Ah… Ancient Computer User here. When Word first introduced the concept of Styles way back in the 70’s? 80’s? it was the most confusing thing I ever ran into. Scrivener is much more intuitive to me; nothing has a “style” unless I tell it to have a “style”.
The reason for this is Scrivener’s intended usage. Scrivener did not shine when I tried to use it as a “What you see is what you get” word processor. I tried this when I first switched to Scrivener from Word, and I was almost as miserable as you are now . I had a devil of a time when it came time to compile a document for both a) Web display, and b) a fully-formatted PDF for an accompanying handout.
By design, formatting in Scrivener takes place as much as possible in the compiler. That’s how I have ONE primary text, and can format it easily for generic ePub for upload to services like Kobo, Nook, and iTunes, a specialised Kindle format, a simple old-fashioned Word .doc for Smashwords, and a fully-formatted book interior PDF for CreateSpace. Formatting happens after writing, not before.
I suggest you don’t put titles inside your documents, nor sub-titles, nor sub-sub-titles. Instead, I suggest you break your documents into smaller pieces, nest them in the Binder, and name each document with the (sub)(sub) title you currently put into the text. When you compile, you may then format those titles as you choose, hierarchically if that makes sense for your overall project. Only use styles for either a) formatting within paragraphs (italics, bold, etc,) or b) special paragraphs such as block quotes. When it comes time to compile, you may (and probably will!) override ALL such things as fonts, paragraph spacing, indenting, etc. for each style, the document titles and for the “no style” body text. Think of “styles” not as styles as Word uses them, but just a way of denoting to the compiler, later, that it needs to handle this chunk of text differently.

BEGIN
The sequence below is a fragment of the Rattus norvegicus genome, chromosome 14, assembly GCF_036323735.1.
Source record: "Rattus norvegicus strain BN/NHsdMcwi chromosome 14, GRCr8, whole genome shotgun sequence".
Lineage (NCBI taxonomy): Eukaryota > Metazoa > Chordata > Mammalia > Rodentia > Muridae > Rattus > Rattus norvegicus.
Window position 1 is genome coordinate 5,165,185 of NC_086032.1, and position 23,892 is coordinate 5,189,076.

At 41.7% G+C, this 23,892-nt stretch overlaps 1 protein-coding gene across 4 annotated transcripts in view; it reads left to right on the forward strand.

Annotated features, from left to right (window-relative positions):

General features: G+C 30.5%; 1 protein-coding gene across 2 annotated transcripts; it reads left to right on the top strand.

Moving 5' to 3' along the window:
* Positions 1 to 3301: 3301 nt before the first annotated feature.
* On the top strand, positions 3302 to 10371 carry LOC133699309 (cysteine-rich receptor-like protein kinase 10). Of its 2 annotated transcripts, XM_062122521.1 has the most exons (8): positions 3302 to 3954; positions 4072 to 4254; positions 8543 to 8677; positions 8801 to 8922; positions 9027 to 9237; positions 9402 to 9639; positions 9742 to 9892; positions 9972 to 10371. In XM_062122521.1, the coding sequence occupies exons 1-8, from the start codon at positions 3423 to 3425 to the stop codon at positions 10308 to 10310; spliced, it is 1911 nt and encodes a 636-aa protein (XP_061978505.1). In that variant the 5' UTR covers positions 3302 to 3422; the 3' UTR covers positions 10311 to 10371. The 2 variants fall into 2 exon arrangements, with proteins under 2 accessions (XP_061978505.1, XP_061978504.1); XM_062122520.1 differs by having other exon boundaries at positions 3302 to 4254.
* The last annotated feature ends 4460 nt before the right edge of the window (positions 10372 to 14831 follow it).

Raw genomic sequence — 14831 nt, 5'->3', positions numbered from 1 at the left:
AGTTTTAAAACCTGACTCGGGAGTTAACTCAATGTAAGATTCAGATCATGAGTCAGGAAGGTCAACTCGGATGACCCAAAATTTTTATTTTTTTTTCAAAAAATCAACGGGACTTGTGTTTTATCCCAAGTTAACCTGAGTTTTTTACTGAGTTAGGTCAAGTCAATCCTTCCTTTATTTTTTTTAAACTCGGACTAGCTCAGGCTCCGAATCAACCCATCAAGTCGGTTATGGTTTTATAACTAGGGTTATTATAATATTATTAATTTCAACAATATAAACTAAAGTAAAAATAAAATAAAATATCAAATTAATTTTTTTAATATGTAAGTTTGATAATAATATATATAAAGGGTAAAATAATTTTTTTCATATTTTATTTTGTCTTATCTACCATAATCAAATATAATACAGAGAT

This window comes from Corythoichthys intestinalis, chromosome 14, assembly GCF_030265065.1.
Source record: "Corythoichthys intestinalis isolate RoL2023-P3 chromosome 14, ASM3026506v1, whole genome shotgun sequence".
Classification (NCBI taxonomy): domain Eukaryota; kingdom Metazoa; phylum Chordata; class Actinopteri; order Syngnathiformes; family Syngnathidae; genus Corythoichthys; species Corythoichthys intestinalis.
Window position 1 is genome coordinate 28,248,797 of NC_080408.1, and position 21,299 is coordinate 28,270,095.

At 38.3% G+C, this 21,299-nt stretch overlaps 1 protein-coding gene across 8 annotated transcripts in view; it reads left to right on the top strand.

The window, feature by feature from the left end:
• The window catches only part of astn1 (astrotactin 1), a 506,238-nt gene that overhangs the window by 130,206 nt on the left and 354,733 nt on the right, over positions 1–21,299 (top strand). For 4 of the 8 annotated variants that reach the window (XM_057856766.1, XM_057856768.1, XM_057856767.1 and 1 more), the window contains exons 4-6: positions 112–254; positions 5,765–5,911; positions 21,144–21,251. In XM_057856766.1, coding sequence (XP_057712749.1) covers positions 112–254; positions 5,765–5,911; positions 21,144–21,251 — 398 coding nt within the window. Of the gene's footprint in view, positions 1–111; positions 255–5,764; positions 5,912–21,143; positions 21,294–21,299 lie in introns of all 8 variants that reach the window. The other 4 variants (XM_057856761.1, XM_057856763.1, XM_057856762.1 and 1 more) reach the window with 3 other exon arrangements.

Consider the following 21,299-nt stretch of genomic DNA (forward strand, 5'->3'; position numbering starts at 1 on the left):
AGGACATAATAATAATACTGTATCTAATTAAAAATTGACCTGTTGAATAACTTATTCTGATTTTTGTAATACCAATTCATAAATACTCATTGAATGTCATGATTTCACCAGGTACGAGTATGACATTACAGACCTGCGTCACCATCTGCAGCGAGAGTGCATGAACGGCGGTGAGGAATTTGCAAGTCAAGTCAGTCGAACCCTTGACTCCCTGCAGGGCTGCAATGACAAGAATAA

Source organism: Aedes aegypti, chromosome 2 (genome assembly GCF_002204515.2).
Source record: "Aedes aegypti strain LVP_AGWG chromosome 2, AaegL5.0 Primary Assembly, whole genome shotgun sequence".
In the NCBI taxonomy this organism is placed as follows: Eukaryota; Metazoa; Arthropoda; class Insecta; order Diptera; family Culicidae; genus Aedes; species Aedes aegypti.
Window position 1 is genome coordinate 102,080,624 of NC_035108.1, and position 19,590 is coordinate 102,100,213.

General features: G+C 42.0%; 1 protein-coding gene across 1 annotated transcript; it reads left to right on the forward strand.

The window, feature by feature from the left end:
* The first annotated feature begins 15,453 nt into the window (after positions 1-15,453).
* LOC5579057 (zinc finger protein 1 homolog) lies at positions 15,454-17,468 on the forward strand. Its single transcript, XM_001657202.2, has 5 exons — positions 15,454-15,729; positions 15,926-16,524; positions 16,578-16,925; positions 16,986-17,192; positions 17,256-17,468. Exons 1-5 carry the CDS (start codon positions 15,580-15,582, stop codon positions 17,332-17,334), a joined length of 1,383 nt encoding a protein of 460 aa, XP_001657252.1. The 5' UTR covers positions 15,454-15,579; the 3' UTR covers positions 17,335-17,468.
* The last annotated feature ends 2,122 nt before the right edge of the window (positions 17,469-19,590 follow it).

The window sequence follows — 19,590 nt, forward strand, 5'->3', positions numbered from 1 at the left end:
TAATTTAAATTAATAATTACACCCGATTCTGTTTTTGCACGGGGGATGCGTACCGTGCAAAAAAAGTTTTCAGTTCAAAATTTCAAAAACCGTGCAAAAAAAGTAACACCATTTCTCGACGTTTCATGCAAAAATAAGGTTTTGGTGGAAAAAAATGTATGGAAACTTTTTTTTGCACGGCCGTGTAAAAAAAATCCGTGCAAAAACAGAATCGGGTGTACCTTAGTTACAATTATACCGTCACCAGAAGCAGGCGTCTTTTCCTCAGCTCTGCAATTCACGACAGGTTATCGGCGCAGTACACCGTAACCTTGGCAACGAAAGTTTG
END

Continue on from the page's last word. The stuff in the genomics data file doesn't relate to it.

Currently I use a monospaced font in the editor for my default text that by design makes every typo as painfully clear as typography can make it. In my compiler formats, that gets changed to various other fonts (Courier Prime for distribution to beta readers as ancient as I, Times New Roman for submission to less antiquated editors,… Baskerville for my CreateSpace PDFs). I also use line and paragraph spacing in the editor that are quite different from my output formats, again because, in the editor, I want to make it as easy as possible for me to read on-screen and to find my paragraph breaks.
In short, I suggest you view formatting in the editor as that formatting which is comfortable for you WHEN WRITING, and also contains enough information for the compiler, later, to format your document for distribution. It is VERY much a two-step process by design, and trying to do it all in the editor only gave me grief and frustration.
Hope this helps.